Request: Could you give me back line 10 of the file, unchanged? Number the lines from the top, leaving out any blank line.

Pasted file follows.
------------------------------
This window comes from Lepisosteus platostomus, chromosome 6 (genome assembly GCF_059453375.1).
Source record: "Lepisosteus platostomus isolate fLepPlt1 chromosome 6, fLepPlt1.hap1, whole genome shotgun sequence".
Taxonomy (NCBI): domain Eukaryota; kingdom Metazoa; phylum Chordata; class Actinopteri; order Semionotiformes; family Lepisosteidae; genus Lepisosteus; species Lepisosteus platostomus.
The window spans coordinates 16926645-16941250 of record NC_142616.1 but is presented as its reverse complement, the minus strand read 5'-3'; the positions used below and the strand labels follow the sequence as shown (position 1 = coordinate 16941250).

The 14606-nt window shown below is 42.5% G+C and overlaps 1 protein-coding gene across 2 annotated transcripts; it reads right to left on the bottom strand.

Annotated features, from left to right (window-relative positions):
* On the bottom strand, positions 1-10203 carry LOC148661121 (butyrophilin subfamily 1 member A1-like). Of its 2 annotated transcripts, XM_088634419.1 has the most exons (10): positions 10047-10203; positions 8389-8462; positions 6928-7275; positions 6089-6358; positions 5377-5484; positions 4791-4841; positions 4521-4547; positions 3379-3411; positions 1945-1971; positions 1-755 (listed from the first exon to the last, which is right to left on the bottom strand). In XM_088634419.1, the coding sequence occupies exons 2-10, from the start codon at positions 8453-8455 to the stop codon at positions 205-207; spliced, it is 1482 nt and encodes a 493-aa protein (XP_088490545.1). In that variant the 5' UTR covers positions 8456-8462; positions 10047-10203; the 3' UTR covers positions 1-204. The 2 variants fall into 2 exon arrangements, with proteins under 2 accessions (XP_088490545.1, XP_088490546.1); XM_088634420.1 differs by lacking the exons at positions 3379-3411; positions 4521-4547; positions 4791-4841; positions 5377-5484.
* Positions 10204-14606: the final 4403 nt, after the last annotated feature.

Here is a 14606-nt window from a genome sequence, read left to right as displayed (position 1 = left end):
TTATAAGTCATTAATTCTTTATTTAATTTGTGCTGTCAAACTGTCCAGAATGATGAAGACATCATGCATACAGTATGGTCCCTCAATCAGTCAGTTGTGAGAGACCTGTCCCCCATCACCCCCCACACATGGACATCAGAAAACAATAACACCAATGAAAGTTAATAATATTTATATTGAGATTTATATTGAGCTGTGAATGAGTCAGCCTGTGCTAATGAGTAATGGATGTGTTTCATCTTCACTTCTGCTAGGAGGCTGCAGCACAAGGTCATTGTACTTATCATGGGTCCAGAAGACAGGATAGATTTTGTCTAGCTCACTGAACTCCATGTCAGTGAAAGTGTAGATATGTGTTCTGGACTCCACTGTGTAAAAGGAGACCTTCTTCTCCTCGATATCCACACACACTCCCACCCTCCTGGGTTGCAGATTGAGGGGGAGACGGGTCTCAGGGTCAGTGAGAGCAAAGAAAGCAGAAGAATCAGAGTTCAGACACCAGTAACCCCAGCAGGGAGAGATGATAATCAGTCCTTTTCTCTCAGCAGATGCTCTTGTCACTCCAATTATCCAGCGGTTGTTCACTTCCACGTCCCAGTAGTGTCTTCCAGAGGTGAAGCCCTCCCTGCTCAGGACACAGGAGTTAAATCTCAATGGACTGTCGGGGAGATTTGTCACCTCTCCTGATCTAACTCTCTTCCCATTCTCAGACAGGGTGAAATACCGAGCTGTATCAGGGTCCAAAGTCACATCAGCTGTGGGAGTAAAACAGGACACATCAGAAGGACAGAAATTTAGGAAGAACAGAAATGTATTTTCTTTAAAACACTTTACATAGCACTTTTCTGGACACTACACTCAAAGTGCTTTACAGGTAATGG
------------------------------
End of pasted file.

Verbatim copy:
TTATAAGTCATTAATTCTTTATTTAATTTGTGCTGTCAAACTGTCCAGAATGATGAAGACATCATGCATACAGTATGGTCCCTCAATCAGTCAGTTGTGAGAGACCTGTCCCCCATCACCCCCCACACATGGACATCAGAAAACAATAACACCAATGAAAGTTAATAATATTTATATTGAGATTTATATTGAGCTGTGAATGAGTCAGCCTGTGCTAATGAGTAATGGATGTGTTTCATCTTCACTTCTGCTAGGAGGCTGCAGCACAAGGTCATTGTACTTATCATGGGTCCAGAAGACAGGATAGATTTTGTCTAGCTCACTGAACTCCATGTCAGTGAAAGTGTAGATATGTGTTCTGGACTCCACTGTGTAAAAGGAGACCTTCTTCTCCTCGATATCCACACACACTCCCACCCTCCTGGGTTGCAGATTGAGGGGGAGACGGGTCTCAGGGTCAGTGAGAGCAAAGAAAGCAGAAGAATCAGAGTTCAGACACCAGTAACCCCAGCAGGGAGAGATGATAATCAGTCCTTTTCTCTCAGCAGATGCTCTTGTCACTCCAATTATCCAGCGGTTGTTCACTTCCACGTCCCAGTAGTGTCTTCCAGAGGTGAAGCCCTCCCTGCTCAGGACACAGGAGTTAAATCTCAATGGACTGTCGGGGAGATTTGTCACCTCTCCTGATCTAACTCTCTTCCCATTCTCAGACAGGGTGAAATACCGAGCTGTATCAGGGTCCAAAGTCACATCAGCTGTGGGAGTAAAACAGGACACATCAGAAGGACAGAAATTTAGGAAGAACAGAAATGTATTTTCTTTAAAACACTTTACATAGCACTTTTCTGGACACTACACTCAAAGTGCTTTACAGGTAATGG